I'd highly recommend purchasing spices at "Ethnic" groceries; online or local. You'll find Indian spices in particular (including cinnamon) much MUCH cheaper. For $4 I can buy enough bulk cinnamon bark to last me 6 months, when ground. (And I go through cinnamon like some folks go through soda.) If I bought it pre-ground at my local grocery, the bill would be absolutely insane. (Something like $50.)

You might try as a resource if you don't have any local Indian food stores. For Mexican spices, .

Guest's picture

The best storage solution I've found so far is a spice rack my father invented called SpiceStack. It allows you to organize up to 27 spice bottles (or 54 half-size little guys) from the grocery store in a compact space in your dark, dry kitchen cabinet where spices will stay freshest. The drop-down drawers make it easy to find the spice you need and help save you from buying duplicate spices (go count how many paprikas you have, I dare you!).

Check out SpiceStack at Its $29.95 (and 50% off additional units) plus S&H. We also sell airtight spice bottles for those of you that like to buy in bulk.

Happy Spicy Cooking!

Guest's picture
Milton Hicks

I've started growing my own herbs indoors with grow lights. What I don't use fresh gets put in the dehydrator and placed in "handi-vac" bags for future use.

I'm not a gourmet cook/taster so I have no problem buying other spices at discount stores, plus I will buy in bulk on eBay for the specific spices I use heavily and don't grow (like dry mustard or seed).

I found a nice website (E.D.FOODS) for spices jars and I've standardized my entire spice cabinet, making labels on my computer, so everything is easy to find/use. That ended finding 5 jars of one spice because I always thought I was out because I didn't see it.

I'm also learning to make my own condiments since it becomes cheaper, less salt, and very rewarding, plus you can play with the taste to your liking.

It was mentioned about Ginger (powder) not lasting long. Buy your Ginger root(s) and store in your freezer. Lasts for years. Take out and use what you want.

I also find it much easier to chop up and freeze Bell Peppers, Onions, and similar items, so its always available for recipes year round and I don't have to run to the store at the last moment because I don't have a green bell pepper in the frig. Once chopped the pieces are flash frozen before being vacuum bagged so its easy to measure what you want.

BTW, if you haven't invested your $10 yet for the Reynolds "Handi-Vac" unit you are definitely missing out on some major convenience and food saving.

Guest's picture

It took years for me to try it, but growing a lot of your own spices is a great way to go. I have found that Basil, Dill, Parsley, and Oregano grow amazingly well in assorted pots. And, they will keep growing and growing and growing....the more you pick the more they grow. If you start from seed, it costs very very little, and only investment is a little time at first. Make sure they are watered, and keep in a sunny spot. No worries, all the fresh herbs you need. I am sure other herbs work just as well, just haven't tried them.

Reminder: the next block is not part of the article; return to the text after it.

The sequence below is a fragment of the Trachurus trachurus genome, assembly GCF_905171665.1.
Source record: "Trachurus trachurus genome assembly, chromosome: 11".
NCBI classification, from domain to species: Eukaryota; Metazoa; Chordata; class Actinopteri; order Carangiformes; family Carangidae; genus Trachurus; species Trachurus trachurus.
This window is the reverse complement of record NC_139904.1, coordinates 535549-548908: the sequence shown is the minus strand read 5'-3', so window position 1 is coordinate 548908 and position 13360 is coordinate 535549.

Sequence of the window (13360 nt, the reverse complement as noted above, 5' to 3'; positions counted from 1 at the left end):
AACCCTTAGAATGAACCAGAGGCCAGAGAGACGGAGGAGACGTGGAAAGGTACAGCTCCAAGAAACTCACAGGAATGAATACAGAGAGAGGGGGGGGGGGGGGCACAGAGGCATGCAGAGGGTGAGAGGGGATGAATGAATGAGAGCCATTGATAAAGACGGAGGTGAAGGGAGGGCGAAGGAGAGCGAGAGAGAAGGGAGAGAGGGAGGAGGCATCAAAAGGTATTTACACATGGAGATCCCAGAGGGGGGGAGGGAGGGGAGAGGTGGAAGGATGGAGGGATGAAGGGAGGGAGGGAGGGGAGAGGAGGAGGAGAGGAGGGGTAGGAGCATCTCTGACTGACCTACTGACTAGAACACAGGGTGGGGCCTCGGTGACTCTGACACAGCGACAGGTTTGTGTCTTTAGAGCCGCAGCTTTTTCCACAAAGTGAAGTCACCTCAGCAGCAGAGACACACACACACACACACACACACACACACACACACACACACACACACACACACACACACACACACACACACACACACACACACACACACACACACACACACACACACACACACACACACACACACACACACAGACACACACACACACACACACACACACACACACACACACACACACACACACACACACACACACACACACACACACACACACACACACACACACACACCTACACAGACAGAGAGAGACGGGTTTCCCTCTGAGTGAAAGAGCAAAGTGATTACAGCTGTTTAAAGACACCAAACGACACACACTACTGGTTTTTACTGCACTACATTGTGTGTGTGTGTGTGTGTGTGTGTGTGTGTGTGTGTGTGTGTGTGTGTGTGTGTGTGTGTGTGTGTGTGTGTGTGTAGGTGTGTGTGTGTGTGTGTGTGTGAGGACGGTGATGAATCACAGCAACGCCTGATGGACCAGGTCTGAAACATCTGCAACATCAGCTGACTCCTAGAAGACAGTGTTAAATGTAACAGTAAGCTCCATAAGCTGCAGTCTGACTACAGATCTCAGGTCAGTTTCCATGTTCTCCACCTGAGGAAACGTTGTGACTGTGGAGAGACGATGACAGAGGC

Oh, also, I have found great success in saving extra seeds to use later in the year or the next year. So, the $1 or $2 package of seeds can spread over several seasons if kept in a dry place. That way you don't feel like you are wasting seeds, if you grow a few pots at a time.


Guest's picture
Sylvie M.

Unless you're already gardening, growing and drying your own herbs isn't going to save anything, and most spices can't be grown by ordinary gardeners.

I bought a jar of Italian mix at my local dollar store seven years ago, and I'm just reaching the bottom, with the scent and taste still quite strong. Keep in a dark place and away from heat for longevity. Any time I need a replacement I look first at the dollar store, and second, at the Rite Aid drug store. Not exactly the usual source, but worth checking out. The selection varies at both, and you may not always find what you want, but when you do, the savings are significant.

Guest's picture

In the non-ethnic aisle, the spices are $2-$3 for a tiny little jar. Two aisles down, they have some Mexican-sounding brand of the same spice for 80 cents, and you get 1/2 an ounce. They seem to be the same spices. At some stores, they even stock more than one brand, but, again, they all seem to be the same things.

Guest's picture


You may want to try the 99 cent store. They have the same brand name stuff (and same size) as large supermarkets that cost 3-5 dollars.

Guest's picture

If you live in an area with a large Latino population, check out Mexican stores for spices. Especially popular with this community are cinnamon and cumin, which you can buy very inexpensively. They don't go in for things like basil and tarragon, but they do have good varieties of marjoram, oregano, bay, thyme, and a lot of things whose names you can't pronounce. Also they have more varieties of peppers than you can imagine, dried and fresh.

BTW, you don't need a dehydrator to dry herbs. Grow your herbs in pots (or the ground, if you have it). When they reach a point where they want to go to seed, cut the stems back. Gather these together in a kind of bouquet and tie with string at the cut end of the stems. Form a loop at the free end of the string. Use this to hang the herb bunches from whatever handy place you can find--in the garage, in the kitchen, on the balcony. All you need is to have the air circulate pretty freely around them. Soon enough, they'll dry up nice and crispy.

Crumble them up and put them in saved jars. Keep in a cool, dry place.

You can make fines herbes by mixing equal parts parsley, chervil, and tarragon.

Guest's picture

Our website mainly aims at providing Indian Spices and Groceries to people outside India freshly ground from India.
Spices like NagKesar, Dagadphool, Triphul are also made available to people outside where they do not get it.


Thanks & Regards
Chetan Laddha
Jyotiraj Spices

Guest's picture

Been frugal forever and gardened my whole life. The best way to cut spice expenses is to go to an Indian food grocer and buy your spices. They are far more fresh that what is found in a standard American grocery and cost far less. Then grow the fresh herbs you like and use a lot of in the summer and use it fresh - such as basil, dill, sage and rosemary. You'll eat a lot better and save too! Others have also mentioned online sites from which you can order.